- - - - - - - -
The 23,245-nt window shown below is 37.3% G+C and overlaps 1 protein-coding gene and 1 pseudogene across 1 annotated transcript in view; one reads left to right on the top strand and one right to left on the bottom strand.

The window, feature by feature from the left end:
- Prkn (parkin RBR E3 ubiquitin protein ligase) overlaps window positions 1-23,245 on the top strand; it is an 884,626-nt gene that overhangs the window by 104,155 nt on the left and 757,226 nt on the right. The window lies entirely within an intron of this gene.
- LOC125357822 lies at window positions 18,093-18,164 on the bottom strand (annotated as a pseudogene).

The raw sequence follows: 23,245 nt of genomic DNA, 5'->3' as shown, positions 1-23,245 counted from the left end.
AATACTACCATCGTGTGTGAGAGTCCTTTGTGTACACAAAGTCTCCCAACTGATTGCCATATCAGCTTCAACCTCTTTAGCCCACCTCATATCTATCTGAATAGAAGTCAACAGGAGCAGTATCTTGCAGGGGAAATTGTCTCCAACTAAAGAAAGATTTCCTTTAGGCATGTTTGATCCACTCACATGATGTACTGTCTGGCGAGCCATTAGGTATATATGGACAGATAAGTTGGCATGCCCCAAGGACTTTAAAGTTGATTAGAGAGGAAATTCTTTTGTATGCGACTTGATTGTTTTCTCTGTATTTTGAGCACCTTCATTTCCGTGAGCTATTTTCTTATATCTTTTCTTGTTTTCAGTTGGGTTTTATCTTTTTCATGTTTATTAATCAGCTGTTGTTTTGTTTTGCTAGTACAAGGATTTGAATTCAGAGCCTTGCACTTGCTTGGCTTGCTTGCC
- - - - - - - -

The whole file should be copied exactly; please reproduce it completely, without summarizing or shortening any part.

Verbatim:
The 23,245-nt window shown below is 37.3% G+C and overlaps 1 protein-coding gene and 1 pseudogene across 1 annotated transcript in view; one reads left to right on the top strand and one right to left on the bottom strand.

The window, feature by feature from the left end:
- Prkn (parkin RBR E3 ubiquitin protein ligase) overlaps window positions 1-23,245 on the top strand; it is an 884,626-nt gene that overhangs the window by 104,155 nt on the left and 757,226 nt on the right. The window lies entirely within an intron of this gene.
- LOC125357822 lies at window positions 18,093-18,164 on the bottom strand (annotated as a pseudogene).

The raw sequence follows: 23,245 nt of genomic DNA, 5'->3' as shown, positions 1-23,245 counted from the left end.
AATACTACCATCGTGTGTGAGAGTCCTTTGTGTACACAAAGTCTCCCAACTGATTGCCATATCAGCTTCAACCTCTTTAGCCCACCTCATATCTATCTGAATAGAAGTCAACAGGAGCAGTATCTTGCAGGGGAAATTGTCTCCAACTAAAGAAAGATTTCCTTTAGGCATGTTTGATCCACTCACATGATGTACTGTCTGGCGAGCCATTAGGTATATATGGACAGATAAGTTGGCATGCCCCAAGGACTTTAAAGTTGATTAGAGAGGAAATTCTTTTGTATGCGACTTGATTGTTTTCTCTGTATTTTGAGCACCTTCATTTCCGTGAGCTATTTTCTTATATCTTTTCTTGTTTTCAGTTGGGTTTTATCTTTTTCATGTTTATTAATCAGCTGTTGTTTTGTTTTGCTAGTACAAGGATTTGAATTCAGAGCCTTGCACTTGCTTGGCTTGCTTGCC